One of the privileges and burdens of being a teacher, I think, is that you stand at the frontlines against the fight of racism, misappropriation of culture and ideas, and parroted stupidity.
A good teacher, I think, encourages students to air their opinions in the classroom (in this case, usually parroted opinions from their parents), and gently applies logic and ethics to the crazy crap that sometimes surfaces. Honesty, humor, and empathy I think are the tools teachers need to use.
This post is about the humor of it all.
*Let me preface this by saying: I think every human is a little racist as heart. That is not an excuse for hurtful words or behavior, but an acknowledgement that we are all fallen, broken people and we all need one another’s help unpacking our baggage.*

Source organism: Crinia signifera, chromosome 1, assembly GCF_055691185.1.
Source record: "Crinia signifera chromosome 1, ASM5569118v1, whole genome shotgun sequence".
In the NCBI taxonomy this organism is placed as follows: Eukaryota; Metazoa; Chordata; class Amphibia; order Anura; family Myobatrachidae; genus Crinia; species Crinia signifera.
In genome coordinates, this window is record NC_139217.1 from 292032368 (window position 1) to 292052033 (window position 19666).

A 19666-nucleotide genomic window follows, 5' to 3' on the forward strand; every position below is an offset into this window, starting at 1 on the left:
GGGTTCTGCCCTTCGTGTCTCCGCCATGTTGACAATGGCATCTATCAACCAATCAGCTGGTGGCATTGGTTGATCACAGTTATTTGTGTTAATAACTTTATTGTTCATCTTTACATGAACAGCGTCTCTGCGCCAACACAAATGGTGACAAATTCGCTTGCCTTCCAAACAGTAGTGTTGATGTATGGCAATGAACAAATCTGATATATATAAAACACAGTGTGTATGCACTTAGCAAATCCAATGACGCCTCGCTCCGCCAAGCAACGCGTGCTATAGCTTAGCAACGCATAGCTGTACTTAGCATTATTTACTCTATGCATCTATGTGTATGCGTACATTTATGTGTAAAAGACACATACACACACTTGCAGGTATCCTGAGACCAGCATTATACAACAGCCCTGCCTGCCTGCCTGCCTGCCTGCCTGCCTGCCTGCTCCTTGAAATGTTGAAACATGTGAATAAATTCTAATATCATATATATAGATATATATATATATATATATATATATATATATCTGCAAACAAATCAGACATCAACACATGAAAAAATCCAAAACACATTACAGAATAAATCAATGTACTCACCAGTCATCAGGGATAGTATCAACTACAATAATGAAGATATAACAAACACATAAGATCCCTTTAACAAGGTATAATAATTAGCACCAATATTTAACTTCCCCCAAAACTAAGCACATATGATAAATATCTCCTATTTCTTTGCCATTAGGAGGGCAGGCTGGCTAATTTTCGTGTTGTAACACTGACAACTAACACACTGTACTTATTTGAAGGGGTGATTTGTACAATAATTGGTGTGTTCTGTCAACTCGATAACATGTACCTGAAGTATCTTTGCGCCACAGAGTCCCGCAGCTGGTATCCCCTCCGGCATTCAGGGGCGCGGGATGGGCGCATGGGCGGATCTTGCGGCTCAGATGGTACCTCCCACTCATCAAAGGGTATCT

*Let me also preface this by saying: This isn’t to make generalizations about Korean children (that would be a little racist in and of itself). They’re great, hardworking, enthusiastic kids, and I love them to pieces.*
So, without further ado, a conversation I had today in my classroom:
“Where is the Taj Mahal, students?”
“Teacher! Indian people….they uh, they uh…hands….dirty.” And my student proceeded to mimic wiping their hindquarters with their hands.
“Um, no, Indian people wash their hands,” I assured.
“No, Teacher. Indian culture,” another blurted.
Ah, another one of these moments, I realized. And we only had eight minutes before the bell rang. “I have Indian friends who wash their hands. They are very clean,” I said firmly.